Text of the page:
In my preceding post, I discussed about the basics of Genetic Algorithm and its use in the GIS world. Today I will discuss how to apply the algorithm in software.

Let us take the arbitrary situation, here we need to construct a dam for which we require the following items:

Material | Quantity | Cost (Rs. For one times) | No. of times required(TR) | Time Intervals to call the materials( in months)(TI) |

Gravel | 100 tons | 10,000 | 100 | 1 |

Cement | 100 kg | 50,000 | 100 | 2 |

Iron Pipes | 1000 | 2,00,000 | 10 | 5 |

Steel Pipes | 100 | 30,000 | 10 | 7 |

Labor | 10,000 | 80,00,000 | 1 | 10 |

Trucks | 100 | 5,00,000 | 100 | 1 |

Here, we have the quantity of an item required and its respected cost. Our objective is to maximize No. of times required column (TR) by considering the call of material. Our constraint: call of material items (TI) should not be more than 20 times.

First of all let us open the R software and defining the dataset and import **genalg **module to run the model

library(genalg)

dataset <- data.frame(item = c(“gravel”, “cement”, “iron_pipes”, “steel_pipes”,

“labour”, “trucks”), TR = c(100,100,10,10,1,100), TI = c(1,2,5,7,10,1))Â TIlimit <- 20

Now we will define the function which optimizes the value. If it exceeds the TI (call of material) then it return the value 0.

evalFunc <- function(x) {

current_solution_TR <- x %*% dataset$TR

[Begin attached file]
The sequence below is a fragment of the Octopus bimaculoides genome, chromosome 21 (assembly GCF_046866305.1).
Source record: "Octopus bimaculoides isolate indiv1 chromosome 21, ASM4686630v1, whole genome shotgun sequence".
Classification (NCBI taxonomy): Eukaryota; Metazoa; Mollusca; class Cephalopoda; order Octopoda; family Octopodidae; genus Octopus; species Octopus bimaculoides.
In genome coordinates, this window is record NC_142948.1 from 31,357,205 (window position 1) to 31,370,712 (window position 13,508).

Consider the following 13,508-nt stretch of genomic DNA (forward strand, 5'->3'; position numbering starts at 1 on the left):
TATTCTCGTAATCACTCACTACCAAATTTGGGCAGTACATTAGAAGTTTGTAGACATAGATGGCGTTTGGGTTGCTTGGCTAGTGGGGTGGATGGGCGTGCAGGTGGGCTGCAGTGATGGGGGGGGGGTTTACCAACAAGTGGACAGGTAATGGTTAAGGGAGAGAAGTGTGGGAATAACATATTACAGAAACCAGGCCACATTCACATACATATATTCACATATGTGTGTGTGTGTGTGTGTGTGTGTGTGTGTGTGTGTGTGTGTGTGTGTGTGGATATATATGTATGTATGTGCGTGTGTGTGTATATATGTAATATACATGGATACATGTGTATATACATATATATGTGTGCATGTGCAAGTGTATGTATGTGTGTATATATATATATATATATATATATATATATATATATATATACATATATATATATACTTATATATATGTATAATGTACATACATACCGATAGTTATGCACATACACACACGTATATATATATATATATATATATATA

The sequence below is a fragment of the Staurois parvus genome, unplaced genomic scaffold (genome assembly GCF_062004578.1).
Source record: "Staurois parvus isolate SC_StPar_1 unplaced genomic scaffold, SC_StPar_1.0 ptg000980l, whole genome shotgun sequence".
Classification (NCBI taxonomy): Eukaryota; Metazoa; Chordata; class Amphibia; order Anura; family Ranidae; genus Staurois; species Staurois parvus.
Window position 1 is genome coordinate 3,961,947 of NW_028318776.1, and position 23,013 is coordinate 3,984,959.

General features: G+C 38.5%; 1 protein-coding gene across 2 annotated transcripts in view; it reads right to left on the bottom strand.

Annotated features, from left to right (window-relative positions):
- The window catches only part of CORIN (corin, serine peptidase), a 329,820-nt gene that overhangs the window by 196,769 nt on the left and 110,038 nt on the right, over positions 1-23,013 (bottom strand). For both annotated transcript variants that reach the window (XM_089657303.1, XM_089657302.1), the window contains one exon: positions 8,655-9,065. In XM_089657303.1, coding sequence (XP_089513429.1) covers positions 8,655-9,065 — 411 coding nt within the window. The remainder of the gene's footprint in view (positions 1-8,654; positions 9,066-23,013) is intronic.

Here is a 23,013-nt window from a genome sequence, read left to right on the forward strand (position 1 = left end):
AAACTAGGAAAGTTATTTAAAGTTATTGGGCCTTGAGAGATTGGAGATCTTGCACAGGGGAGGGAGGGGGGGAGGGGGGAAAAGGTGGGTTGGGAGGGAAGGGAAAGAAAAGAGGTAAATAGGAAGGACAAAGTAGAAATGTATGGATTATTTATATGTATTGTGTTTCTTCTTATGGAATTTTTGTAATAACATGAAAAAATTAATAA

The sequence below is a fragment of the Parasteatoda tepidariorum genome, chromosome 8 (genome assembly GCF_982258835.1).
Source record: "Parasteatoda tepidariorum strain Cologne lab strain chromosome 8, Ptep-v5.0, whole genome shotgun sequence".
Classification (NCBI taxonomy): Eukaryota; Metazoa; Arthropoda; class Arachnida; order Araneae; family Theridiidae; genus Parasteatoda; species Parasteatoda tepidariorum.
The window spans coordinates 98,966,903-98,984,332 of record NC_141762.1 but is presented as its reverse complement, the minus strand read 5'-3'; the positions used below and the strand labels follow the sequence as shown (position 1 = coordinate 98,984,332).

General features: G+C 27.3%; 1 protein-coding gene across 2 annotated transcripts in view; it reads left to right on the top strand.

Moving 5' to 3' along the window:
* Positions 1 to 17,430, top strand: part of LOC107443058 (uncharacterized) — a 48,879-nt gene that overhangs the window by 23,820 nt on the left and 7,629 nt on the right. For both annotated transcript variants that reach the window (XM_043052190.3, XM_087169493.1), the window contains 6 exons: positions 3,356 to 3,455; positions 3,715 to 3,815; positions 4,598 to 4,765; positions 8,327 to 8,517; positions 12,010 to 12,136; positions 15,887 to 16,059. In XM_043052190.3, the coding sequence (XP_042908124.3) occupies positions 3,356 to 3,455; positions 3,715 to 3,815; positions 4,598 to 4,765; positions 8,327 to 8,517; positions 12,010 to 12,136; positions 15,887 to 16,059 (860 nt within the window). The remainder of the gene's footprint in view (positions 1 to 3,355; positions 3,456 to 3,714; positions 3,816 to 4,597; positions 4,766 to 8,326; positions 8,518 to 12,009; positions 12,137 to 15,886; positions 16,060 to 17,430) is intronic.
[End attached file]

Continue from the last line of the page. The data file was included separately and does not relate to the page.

current_solution_TI <- x %*% dataset$TI

if (current_solution_TI > TIlimit)

return(0) else return(-current_solution_TR)

}

Now we are setting up the loop count and calling up the function which we have created above.

iter = 100

GAmodel <- rbga.bin(size = 6, popSize = 100, iters = iter, mutationChance = 0.01,

elitism = T, evalFunc = evalFunc)

cat(summary(GAmodel))

solution = c(1, 1, 1, 1, 0, 1)

dataset[solution == 1, ]

From above solution (1,1,1,1,0,1) finally we come to across the best way to utilize the resources.

In QGIS desktop, we can use **Genetic Line Simplifier** plugin for applying Genetic Algorithm in GIS perceptive especially for line simplification which is quite flexible and robust to solve the spatial problem.

In Ruby, Genetic Algorithm is applied by using **Gimuby** as a Ruby library which is used in academic purposes. If in case, user does not know how to target the problem, then there is 50% chance to solve that by using Gimuby.

#### Conclusion:

Hence there are many other software which are capable of applying the Genetic AlgorithmÂ which I mentioned above. We can also apply Genetic Algorithm in Python, by using modules i.e.

1)pySTEP: It allow the user to involve population tree with constraints or in other words setting up the rules that identify the identity during evolution.

2) Deap: It runs over two pillars i.e creator and toolbox. Creator allow to create the classes that fulfill the need of evolution algorithm whereas Toolbox contains the evolution operators.

3) Pyvolution: It is a framework for Genetic Algorithm.

So at the end, we can say that decision makers can judge easily in which direction they have to go for the better results.

References:

https://frantzmiccoli.github.io/Gimuby/#introduction

https://plugins.qgis.org/plugins/GeneticSimplifier/

http://pystep.sourceforge.net/

http://deap.gel.ulaval.ca/doc/0.9/tutorials/index.html

http://pyvolution.readthedocs.io/en/latest/

Image Courtsey :Â https://www.wired.com/2014/08/algorithmia

## Leave a Reply

1 Comment on "Processing Tools for Genetic Algorithm in software"

When the values are discrete values the genetic algorithm is most suitable to solve complex problems.